Budget Bounce Sees New Home Sales Surge 12pc


Ultra-low interest rates, the relaxation of responsible lending, state government hand-outs and the successful $670 million Home Builder package, have driven a dramatic recovery in new home sales.

The latest monthly figures from the Housing Industry Association, based on surveying its membership of large volume builders, shows sales are now 11.8 per cent higher, in the seven months since restrictions came into effect, than at the same time last year.

While no announcement on Home Builder was made in the budget, it did include an extension of the First Home Loan Deposit Scheme, with another 10,000 packages specifically for new homes, and with higher price caps.

First home buyers remain a key driver of plans to revive the property market as Covid-19 restrictions are eased, particularly in Melbourne and Sydney, the nation’s largest cities and traditionally the most active markets.

“The [Home Builder] program has brought buyers into the market that would otherwise not been able to purchase their first home for a number of years,” HIA chief economist Tim Reardon said.

“[However], the positive impact of HomeBuilder has varied across the states.”

Private new house sales

^Source: Australian Bureau of Statistics, HIA
^Source: Australian Bureau of Statistics, HIA

Across the country, new home sales increased by 29.7 per cent in South Australia in September compared to August 2020, followed by Victoria, the state hardest-hit by the pandemic and where movement remains restricted, which saw an increase of 16.7 per cent.

New South Wales new home sales increased by 6.1 per cent across the month and 9.7 per cent over the September quarter, leaving sales levels consistent with 2019.

Sales in Queensland and Western Australia both declined during the month by 4.2 per cent and 11.5 per cent respectively.

Despite the monthly decline in Western Australia, over the seven months to September, sales have increased in by 95.7 per cent compared to the same time last year—bolstered by a combination of state and federal government programs and as well as pent-up demand for housing.

“With the [Home Builder] program ending on 31 December for eligible sales, there is a very limited window of opportunity for prospective customers to purchase a new home, Reardon said.

“Delays in the processing of new home loan applications is the most significant constraint to getting these new building projects under construction with processing times for new home loans at around 2 months.

“Access to finance for new home construction has become exceptionally tight following new regulations introduced in recent years.”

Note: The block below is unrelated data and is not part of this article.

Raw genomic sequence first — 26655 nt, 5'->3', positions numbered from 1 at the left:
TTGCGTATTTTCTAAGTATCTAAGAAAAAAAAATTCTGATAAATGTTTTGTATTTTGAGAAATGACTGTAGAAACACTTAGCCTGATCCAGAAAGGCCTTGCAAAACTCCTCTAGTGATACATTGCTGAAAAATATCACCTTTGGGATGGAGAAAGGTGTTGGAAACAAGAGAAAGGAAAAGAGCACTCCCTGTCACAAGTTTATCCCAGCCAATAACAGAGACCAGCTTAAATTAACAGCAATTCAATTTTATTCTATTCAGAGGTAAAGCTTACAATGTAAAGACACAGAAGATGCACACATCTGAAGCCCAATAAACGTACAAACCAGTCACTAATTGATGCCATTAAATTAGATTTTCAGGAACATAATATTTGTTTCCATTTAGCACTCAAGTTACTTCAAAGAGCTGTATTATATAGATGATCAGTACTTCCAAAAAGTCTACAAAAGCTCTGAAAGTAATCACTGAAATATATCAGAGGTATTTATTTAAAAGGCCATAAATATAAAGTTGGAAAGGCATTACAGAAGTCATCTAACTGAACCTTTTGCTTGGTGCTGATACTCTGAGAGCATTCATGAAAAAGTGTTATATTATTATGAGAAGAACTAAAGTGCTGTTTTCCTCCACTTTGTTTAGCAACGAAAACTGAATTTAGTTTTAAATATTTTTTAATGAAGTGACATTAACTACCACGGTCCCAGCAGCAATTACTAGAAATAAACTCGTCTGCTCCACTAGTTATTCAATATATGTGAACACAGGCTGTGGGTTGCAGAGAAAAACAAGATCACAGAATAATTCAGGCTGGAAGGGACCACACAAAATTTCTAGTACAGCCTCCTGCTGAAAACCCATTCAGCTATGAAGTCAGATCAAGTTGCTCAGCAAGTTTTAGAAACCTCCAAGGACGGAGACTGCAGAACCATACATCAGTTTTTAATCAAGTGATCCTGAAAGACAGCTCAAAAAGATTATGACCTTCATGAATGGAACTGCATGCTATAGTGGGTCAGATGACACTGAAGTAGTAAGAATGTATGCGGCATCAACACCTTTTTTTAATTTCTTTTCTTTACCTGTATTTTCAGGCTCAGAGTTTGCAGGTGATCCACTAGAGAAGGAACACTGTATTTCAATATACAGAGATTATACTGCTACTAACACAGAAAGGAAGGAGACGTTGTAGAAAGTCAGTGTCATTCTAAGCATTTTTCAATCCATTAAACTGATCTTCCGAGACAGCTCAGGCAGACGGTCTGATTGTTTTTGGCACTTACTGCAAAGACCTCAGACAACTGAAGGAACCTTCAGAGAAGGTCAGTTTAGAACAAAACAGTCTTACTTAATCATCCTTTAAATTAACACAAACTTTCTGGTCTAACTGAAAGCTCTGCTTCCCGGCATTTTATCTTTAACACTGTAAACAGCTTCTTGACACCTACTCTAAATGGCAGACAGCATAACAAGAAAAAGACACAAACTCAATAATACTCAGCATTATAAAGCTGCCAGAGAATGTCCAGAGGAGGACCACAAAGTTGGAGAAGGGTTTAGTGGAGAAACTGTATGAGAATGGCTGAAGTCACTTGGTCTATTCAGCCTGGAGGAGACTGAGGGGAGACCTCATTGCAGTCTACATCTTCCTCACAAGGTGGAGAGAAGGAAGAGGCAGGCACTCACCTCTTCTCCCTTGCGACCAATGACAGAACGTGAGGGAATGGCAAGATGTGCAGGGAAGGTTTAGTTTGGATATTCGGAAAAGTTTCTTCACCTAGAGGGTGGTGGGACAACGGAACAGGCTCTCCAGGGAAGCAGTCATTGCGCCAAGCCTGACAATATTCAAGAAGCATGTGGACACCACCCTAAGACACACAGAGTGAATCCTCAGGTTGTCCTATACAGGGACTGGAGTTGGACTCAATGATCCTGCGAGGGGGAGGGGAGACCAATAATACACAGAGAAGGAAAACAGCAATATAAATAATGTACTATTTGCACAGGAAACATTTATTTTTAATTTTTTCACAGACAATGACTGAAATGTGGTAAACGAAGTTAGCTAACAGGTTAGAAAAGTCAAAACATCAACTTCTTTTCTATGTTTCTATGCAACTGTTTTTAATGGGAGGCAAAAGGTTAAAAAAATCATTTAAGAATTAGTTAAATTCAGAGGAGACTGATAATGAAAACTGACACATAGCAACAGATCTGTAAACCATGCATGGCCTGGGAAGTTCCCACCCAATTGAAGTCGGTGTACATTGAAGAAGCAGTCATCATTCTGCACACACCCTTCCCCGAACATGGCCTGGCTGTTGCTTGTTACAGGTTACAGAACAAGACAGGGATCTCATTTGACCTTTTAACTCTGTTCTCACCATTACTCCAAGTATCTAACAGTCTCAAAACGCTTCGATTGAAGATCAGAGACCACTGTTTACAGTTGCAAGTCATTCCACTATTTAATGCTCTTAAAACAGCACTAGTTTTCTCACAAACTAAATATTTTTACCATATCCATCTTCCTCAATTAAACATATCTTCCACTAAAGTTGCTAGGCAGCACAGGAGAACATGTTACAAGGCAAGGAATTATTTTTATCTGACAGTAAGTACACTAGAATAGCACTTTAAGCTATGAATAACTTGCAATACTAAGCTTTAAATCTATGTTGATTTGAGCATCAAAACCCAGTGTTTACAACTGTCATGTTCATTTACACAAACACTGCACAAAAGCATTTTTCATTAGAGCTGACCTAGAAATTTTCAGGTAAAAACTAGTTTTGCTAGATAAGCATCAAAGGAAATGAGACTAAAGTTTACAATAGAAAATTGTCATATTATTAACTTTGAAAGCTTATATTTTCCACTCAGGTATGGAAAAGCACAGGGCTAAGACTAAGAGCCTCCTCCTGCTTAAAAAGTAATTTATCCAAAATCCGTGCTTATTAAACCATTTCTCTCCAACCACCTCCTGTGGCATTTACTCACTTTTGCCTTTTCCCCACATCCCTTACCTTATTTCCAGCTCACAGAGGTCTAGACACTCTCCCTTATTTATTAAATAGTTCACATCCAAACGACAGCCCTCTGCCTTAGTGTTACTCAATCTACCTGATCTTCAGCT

Treasury, which is forecasting a 7 per cent rise in housing investment in 2021-22, recently reported that Home Builder, along with other housing policies and low interest rates, is “pulling forward demand”.
▲ Treasury, which is forecasting a 7 per cent rise in housing investment in 2021-22, recently reported that Home Builder, along with other housing policies and low interest rates, is “pulling forward demand”.

Renewed consumer sentiment has been trending higher as the virus curve flattens and restrictions are eased or lifted.

The Westpac-Melbourne Institute Index of Consumer Sentiment surged by 11.9 per cent to a three-month high of 105 points in October, from 98 points in September.

The index is now well above pre-Covid levels and solidly in optimistic territory—with a reading of 100 on the index indicates optimists and pessimists are evenly balanced.

“Buying or selling a home is an extremely high commitment decision, so unsurprisingly, a positive consumer mindset has a direct bearing on housing market activity,” Corelogic research director Tim Lawless said.

“The latest sentiment reading provides another sign of improving housing market activity despite the headwinds of JobKeeper winding-down, expiring mortgage deferrals, stalled migration and slack in the labour market.”

According to August figures from the Australian Bureau of Statistics, new home buyers secured $16.3 billion in owner occupier loans for 12,000 properties, a 13.6 per cent surge, the largest increase since records were established 18 years ago.

Overall loan commitments were up 12.6 per cent, according to the seasonally adjusted data, but they were held back by the underwhelming performance of investor and personal loans.


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